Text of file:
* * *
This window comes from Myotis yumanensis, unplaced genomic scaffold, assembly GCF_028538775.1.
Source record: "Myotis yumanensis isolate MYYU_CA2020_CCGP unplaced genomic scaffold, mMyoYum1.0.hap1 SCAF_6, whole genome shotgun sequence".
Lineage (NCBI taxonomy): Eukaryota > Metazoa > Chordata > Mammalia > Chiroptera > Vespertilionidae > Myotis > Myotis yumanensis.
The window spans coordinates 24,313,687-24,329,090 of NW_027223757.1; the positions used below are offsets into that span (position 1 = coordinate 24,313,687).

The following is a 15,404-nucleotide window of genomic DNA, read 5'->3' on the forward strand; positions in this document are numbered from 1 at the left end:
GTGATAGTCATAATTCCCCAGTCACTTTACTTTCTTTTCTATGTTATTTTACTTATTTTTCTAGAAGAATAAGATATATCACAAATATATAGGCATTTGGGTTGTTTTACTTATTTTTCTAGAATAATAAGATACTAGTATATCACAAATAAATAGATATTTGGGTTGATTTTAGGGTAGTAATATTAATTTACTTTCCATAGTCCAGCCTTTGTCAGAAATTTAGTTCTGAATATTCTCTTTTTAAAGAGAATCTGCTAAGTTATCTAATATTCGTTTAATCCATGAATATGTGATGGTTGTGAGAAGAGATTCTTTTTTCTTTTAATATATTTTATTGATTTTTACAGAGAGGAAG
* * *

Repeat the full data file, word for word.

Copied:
This window comes from Myotis yumanensis, unplaced genomic scaffold, assembly GCF_028538775.1.
Source record: "Myotis yumanensis isolate MYYU_CA2020_CCGP unplaced genomic scaffold, mMyoYum1.0.hap1 SCAF_6, whole genome shotgun sequence".
Lineage (NCBI taxonomy): Eukaryota > Metazoa > Chordata > Mammalia > Chiroptera > Vespertilionidae > Myotis > Myotis yumanensis.
The window spans coordinates 24,313,687-24,329,090 of NW_027223757.1; the positions used below are offsets into that span (position 1 = coordinate 24,313,687).

The following is a 15,404-nucleotide window of genomic DNA, read 5'->3' on the forward strand; positions in this document are numbered from 1 at the left end:
GTGATAGTCATAATTCCCCAGTCACTTTACTTTCTTTTCTATGTTATTTTACTTATTTTTCTAGAAGAATAAGATATATCACAAATATATAGGCATTTGGGTTGTTTTACTTATTTTTCTAGAATAATAAGATACTAGTATATCACAAATAAATAGATATTTGGGTTGATTTTAGGGTAGTAATATTAATTTACTTTCCATAGTCCAGCCTTTGTCAGAAATTTAGTTCTGAATATTCTCTTTTTAAAGAGAATCTGCTAAGTTATCTAATATTCGTTTAATCCATGAATATGTGATGGTTGTGAGAAGAGATTCTTTTTTCTTTTAATATATTTTATTGATTTTTACAGAGAGGAAG